Postnatal depression (PND) – BabyCentre UK

In this article

What is postnatal depression?

How common is postnatal depression?

About one in eight mums in the UK seeks help from their GP for PND, so it is very common

How will I know if I have PND?

The

When does PND usually happen?

PND often develops within the first few months after giving birth, particularly in the first five weeks

What causes PND?

Experts don’t fully understand why some women become depressed and others don’t. It’s likely to be for a few reasons, rather than just one cause. You could be vulnerable to depression with your second baby, even if you were fine with your first, or vice versa

How is PND treated?

With help, you will get better. Your GP or health visitor will want to support you, so that you can look after yourself and your baby well. Be reassured that having PND does not mean that you are a bad mother, or that you will have your baby taken away from you

Antidepressants don’t always work, and may cause side-effects. Though they are not addictive, very occasionally, a person can become dependent on them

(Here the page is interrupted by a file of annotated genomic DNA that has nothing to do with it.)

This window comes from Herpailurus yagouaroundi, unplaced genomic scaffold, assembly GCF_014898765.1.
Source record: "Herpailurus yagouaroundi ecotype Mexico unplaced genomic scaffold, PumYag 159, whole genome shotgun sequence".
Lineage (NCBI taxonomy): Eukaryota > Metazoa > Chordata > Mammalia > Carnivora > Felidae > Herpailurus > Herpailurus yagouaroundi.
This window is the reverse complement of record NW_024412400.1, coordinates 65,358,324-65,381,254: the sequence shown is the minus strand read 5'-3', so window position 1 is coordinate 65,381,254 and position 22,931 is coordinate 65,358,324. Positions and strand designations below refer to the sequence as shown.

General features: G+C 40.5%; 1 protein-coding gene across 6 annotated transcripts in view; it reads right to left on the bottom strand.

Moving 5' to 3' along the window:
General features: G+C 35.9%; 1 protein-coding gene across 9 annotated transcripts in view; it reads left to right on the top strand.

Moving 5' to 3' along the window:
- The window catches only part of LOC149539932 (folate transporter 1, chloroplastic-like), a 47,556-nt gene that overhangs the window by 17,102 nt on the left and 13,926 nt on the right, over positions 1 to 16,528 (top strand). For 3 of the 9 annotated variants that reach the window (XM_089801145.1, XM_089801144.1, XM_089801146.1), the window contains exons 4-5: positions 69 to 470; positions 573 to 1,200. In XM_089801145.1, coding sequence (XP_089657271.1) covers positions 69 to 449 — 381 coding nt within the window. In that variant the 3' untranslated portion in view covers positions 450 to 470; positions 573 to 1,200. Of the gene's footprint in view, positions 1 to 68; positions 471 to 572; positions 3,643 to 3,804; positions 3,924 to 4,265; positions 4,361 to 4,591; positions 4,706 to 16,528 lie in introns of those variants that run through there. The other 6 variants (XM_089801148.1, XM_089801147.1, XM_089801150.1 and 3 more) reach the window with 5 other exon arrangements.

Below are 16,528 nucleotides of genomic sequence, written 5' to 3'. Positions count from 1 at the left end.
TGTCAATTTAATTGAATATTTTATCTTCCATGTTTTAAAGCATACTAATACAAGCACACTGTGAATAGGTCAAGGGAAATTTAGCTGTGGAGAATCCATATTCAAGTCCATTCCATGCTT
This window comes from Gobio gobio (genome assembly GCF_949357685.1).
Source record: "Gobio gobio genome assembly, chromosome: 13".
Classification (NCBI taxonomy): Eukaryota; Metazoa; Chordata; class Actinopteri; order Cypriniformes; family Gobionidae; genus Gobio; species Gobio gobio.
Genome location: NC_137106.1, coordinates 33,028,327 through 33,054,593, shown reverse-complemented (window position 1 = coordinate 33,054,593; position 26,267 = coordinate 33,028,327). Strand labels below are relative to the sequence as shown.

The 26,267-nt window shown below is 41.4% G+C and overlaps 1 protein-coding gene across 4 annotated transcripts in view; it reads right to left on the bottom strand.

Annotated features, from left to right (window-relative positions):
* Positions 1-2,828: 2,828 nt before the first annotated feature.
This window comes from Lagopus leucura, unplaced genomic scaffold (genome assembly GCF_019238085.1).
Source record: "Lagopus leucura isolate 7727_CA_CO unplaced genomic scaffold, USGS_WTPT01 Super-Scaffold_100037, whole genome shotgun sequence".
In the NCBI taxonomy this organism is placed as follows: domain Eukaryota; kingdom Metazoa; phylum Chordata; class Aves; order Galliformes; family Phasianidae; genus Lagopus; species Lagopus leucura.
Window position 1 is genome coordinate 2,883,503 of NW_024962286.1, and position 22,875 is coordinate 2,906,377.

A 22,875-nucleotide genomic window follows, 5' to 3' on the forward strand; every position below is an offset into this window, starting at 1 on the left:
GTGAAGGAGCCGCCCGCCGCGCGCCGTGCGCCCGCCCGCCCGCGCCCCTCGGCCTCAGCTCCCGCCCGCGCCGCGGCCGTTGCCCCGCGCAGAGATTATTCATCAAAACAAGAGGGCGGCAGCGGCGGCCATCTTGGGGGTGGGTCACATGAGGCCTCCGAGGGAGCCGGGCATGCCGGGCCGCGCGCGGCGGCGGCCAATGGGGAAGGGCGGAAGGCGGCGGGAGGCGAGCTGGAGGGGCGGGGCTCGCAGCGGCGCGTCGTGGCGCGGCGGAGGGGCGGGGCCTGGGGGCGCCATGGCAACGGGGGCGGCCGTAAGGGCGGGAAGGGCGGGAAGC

How can I help myself to overcome PND?

How can my partner, friends and family help?

It can be hard for those closest to you to understand how awful you’re feeling. But they have an important part to play in helping you to get better. Tell them what you are going through and give them any information you have about PND. Your partner may also be

Can I prevent PND?

We don’t know. Some doctors may prescribe antidepressants immediately after the birth if you are at high risk of PND

Where can I find out more about PND?

Last reviewed: March 2013

References

Almond P. 2009. Postnatal depression: a global public health perspective.

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